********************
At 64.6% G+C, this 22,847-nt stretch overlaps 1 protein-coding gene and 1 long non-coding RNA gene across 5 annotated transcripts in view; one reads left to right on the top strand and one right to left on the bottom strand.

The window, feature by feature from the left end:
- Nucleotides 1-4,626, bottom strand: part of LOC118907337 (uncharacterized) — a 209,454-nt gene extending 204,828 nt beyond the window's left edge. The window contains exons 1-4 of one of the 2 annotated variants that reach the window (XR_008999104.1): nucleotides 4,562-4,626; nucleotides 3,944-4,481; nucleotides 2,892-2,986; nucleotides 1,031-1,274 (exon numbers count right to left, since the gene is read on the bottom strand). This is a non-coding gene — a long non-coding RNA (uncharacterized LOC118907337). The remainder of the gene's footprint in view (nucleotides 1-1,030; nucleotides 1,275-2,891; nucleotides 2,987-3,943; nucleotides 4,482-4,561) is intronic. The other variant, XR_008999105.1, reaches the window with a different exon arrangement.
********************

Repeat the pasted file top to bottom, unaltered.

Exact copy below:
At 64.6% G+C, this 22,847-nt stretch overlaps 1 protein-coding gene and 1 long non-coding RNA gene across 5 annotated transcripts in view; one reads left to right on the top strand and one right to left on the bottom strand.

The window, feature by feature from the left end:
- Nucleotides 1-4,626, bottom strand: part of LOC118907337 (uncharacterized) — a 209,454-nt gene extending 204,828 nt beyond the window's left edge. The window contains exons 1-4 of one of the 2 annotated variants that reach the window (XR_008999104.1): nucleotides 4,562-4,626; nucleotides 3,944-4,481; nucleotides 2,892-2,986; nucleotides 1,031-1,274 (exon numbers count right to left, since the gene is read on the bottom strand). This is a non-coding gene — a long non-coding RNA (uncharacterized LOC118907337). The remainder of the gene's footprint in view (nucleotides 1-1,030; nucleotides 1,275-2,891; nucleotides 2,987-3,943; nucleotides 4,482-4,561) is intronic. The other variant, XR_008999105.1, reaches the window with a different exon arrangement.